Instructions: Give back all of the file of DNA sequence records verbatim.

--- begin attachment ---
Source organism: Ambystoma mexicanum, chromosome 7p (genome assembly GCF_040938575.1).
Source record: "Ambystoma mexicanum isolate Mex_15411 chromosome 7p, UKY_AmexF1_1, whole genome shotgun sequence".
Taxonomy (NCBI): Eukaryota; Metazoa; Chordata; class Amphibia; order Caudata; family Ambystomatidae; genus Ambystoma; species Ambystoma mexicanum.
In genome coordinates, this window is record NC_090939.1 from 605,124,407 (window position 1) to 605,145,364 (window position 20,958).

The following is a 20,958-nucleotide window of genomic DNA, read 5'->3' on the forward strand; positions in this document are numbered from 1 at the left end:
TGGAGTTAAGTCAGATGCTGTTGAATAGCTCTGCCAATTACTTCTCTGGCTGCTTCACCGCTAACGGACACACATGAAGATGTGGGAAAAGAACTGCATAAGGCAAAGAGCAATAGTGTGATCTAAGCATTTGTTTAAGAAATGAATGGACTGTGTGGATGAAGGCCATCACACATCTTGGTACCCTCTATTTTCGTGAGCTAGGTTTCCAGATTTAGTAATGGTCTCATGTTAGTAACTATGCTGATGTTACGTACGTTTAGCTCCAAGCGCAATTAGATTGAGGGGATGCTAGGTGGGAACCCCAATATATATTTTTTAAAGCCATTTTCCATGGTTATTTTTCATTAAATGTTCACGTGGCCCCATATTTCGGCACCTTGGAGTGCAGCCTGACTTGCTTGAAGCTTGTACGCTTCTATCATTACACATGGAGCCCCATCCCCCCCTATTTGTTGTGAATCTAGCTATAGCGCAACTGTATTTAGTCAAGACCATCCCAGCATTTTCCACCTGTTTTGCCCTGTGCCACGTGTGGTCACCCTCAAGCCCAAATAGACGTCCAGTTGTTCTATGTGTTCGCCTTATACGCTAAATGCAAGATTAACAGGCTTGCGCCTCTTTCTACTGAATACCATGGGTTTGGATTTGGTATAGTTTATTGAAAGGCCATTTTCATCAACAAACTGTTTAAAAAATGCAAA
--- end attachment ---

Source organism: Ambystoma mexicanum, chromosome 7p (genome assembly GCF_040938575.1).
Source record: "Ambystoma mexicanum isolate Mex_15411 chromosome 7p, UKY_AmexF1_1, whole genome shotgun sequence".
Taxonomy (NCBI): Eukaryota; Metazoa; Chordata; class Amphibia; order Caudata; family Ambystomatidae; genus Ambystoma; species Ambystoma mexicanum.
In genome coordinates, this window is record NC_090939.1 from 605,124,407 (window position 1) to 605,145,364 (window position 20,958).

The following is a 20,958-nucleotide window of genomic DNA, read 5'->3' on the forward strand; positions in this document are numbered from 1 at the left end:
TGGAGTTAAGTCAGATGCTGTTGAATAGCTCTGCCAATTACTTCTCTGGCTGCTTCACCGCTAACGGACACACATGAAGATGTGGGAAAAGAACTGCATAAGGCAAAGAGCAATAGTGTGATCTAAGCATTTGTTTAAGAAATGAATGGACTGTGTGGATGAAGGCCATCACACATCTTGGTACCCTCTATTTTCGTGAGCTAGGTTTCCAGATTTAGTAATGGTCTCATGTTAGTAACTATGCTGATGTTACGTACGTTTAGCTCCAAGCGCAATTAGATTGAGGGGATGCTAGGTGGGAACCCCAATATATATTTTTTAAAGCCATTTTCCATGGTTATTTTTCATTAAATGTTCACGTGGCCCCATATTTCGGCACCTTGGAGTGCAGCCTGACTTGCTTGAAGCTTGTACGCTTCTATCATTACACATGGAGCCCCATCCCCCCCTATTTGTTGTGAATCTAGCTATAGCGCAACTGTATTTAGTCAAGACCATCCCAGCATTTTCCACCTGTTTTGCCCTGTGCCACGTGTGGTCACCCTCAAGCCCAAATAGACGTCCAGTTGTTCTATGTGTTCGCCTTATACGCTAAATGCAAGATTAACAGGCTTGCGCCTCTTTCTACTGAATACCATGGGTTTGGATTTGGTATAGTTTATTGAAAGGCCATTTTCATCAACAAACTGTTTAAAAAATGCAAA